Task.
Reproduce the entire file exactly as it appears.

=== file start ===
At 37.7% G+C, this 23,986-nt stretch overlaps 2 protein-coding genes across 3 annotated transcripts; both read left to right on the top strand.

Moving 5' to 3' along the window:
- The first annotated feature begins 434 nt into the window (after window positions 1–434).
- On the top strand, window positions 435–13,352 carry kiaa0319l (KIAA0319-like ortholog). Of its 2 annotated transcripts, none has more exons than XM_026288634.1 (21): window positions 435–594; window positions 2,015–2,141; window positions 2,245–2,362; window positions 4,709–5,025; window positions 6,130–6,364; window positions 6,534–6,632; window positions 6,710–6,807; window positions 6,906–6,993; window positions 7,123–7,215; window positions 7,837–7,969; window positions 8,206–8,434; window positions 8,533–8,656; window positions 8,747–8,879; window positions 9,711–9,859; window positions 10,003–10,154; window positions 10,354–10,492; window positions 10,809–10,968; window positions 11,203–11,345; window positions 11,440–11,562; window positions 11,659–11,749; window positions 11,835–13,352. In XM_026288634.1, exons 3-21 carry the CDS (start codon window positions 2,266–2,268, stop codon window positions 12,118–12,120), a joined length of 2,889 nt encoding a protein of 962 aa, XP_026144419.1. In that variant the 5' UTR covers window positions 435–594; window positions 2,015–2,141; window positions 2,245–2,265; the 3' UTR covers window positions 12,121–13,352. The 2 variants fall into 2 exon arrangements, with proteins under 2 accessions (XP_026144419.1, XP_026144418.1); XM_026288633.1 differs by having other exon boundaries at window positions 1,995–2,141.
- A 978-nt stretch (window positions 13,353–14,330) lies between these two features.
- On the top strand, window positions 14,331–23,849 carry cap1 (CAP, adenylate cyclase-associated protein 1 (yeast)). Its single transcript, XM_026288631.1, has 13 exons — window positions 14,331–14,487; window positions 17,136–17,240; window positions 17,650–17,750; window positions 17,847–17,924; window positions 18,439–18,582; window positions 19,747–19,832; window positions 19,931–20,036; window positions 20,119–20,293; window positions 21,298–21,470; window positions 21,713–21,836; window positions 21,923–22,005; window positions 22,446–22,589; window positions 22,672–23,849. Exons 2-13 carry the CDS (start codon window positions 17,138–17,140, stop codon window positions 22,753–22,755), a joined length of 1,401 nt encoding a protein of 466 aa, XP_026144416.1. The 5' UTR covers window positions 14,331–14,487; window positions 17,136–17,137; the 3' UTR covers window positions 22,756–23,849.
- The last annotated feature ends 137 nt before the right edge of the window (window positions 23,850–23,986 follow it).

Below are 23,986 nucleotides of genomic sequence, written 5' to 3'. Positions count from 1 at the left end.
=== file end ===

At 37.7% G+C, this 23,986-nt stretch overlaps 2 protein-coding genes across 3 annotated transcripts; both read left to right on the top strand.

Moving 5' to 3' along the window:
- The first annotated feature begins 434 nt into the window (after window positions 1–434).
- On the top strand, window positions 435–13,352 carry kiaa0319l (KIAA0319-like ortholog). Of its 2 annotated transcripts, none has more exons than XM_026288634.1 (21): window positions 435–594; window positions 2,015–2,141; window positions 2,245–2,362; window positions 4,709–5,025; window positions 6,130–6,364; window positions 6,534–6,632; window positions 6,710–6,807; window positions 6,906–6,993; window positions 7,123–7,215; window positions 7,837–7,969; window positions 8,206–8,434; window positions 8,533–8,656; window positions 8,747–8,879; window positions 9,711–9,859; window positions 10,003–10,154; window positions 10,354–10,492; window positions 10,809–10,968; window positions 11,203–11,345; window positions 11,440–11,562; window positions 11,659–11,749; window positions 11,835–13,352. In XM_026288634.1, exons 3-21 carry the CDS (start codon window positions 2,266–2,268, stop codon window positions 12,118–12,120), a joined length of 2,889 nt encoding a protein of 962 aa, XP_026144419.1. In that variant the 5' UTR covers window positions 435–594; window positions 2,015–2,141; window positions 2,245–2,265; the 3' UTR covers window positions 12,121–13,352. The 2 variants fall into 2 exon arrangements, with proteins under 2 accessions (XP_026144419.1, XP_026144418.1); XM_026288633.1 differs by having other exon boundaries at window positions 1,995–2,141.
- A 978-nt stretch (window positions 13,353–14,330) lies between these two features.
- On the top strand, window positions 14,331–23,849 carry cap1 (CAP, adenylate cyclase-associated protein 1 (yeast)). Its single transcript, XM_026288631.1, has 13 exons — window positions 14,331–14,487; window positions 17,136–17,240; window positions 17,650–17,750; window positions 17,847–17,924; window positions 18,439–18,582; window positions 19,747–19,832; window positions 19,931–20,036; window positions 20,119–20,293; window positions 21,298–21,470; window positions 21,713–21,836; window positions 21,923–22,005; window positions 22,446–22,589; window positions 22,672–23,849. Exons 2-13 carry the CDS (start codon window positions 17,138–17,140, stop codon window positions 22,753–22,755), a joined length of 1,401 nt encoding a protein of 466 aa, XP_026144416.1. The 5' UTR covers window positions 14,331–14,487; window positions 17,136–17,137; the 3' UTR covers window positions 22,756–23,849.
- The last annotated feature ends 137 nt before the right edge of the window (window positions 23,850–23,986 follow it).

Below are 23,986 nucleotides of genomic sequence, written 5' to 3'. Positions count from 1 at the left end.